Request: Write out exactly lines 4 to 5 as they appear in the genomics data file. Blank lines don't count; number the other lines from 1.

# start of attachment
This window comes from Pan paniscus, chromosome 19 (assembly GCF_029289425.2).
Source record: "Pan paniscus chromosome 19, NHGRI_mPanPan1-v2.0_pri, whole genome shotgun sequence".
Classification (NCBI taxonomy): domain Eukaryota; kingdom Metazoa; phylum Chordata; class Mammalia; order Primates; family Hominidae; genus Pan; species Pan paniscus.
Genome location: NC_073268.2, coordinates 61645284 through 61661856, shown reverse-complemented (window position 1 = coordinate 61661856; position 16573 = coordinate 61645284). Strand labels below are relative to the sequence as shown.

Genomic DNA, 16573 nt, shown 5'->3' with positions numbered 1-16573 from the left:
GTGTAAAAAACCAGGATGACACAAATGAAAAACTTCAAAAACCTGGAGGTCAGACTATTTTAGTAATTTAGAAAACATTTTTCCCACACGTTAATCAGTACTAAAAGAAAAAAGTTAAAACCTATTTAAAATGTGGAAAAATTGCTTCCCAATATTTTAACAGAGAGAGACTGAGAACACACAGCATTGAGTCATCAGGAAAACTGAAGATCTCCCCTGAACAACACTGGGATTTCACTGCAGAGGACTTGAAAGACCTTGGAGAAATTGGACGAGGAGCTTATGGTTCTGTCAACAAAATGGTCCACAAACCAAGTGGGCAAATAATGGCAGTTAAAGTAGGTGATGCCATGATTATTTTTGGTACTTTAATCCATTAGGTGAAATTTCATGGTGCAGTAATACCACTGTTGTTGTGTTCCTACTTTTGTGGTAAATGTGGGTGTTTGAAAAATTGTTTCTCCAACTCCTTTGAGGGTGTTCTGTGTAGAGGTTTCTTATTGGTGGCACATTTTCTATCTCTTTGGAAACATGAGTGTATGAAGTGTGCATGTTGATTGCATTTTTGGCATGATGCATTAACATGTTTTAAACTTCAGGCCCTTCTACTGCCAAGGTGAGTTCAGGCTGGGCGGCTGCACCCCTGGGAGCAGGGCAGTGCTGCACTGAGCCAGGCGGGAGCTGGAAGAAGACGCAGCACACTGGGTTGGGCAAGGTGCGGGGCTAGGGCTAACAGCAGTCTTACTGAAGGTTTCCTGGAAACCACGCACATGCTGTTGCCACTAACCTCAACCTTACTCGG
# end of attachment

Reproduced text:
Genome location: NC_073268.2, coordinates 61645284 through 61661856, shown reverse-complemented (window position 1 = coordinate 61661856; position 16573 = coordinate 61645284). Strand labels below are relative to the sequence as shown.

Genomic DNA, 16573 nt, shown 5'->3' with positions numbered 1-16573 from the left: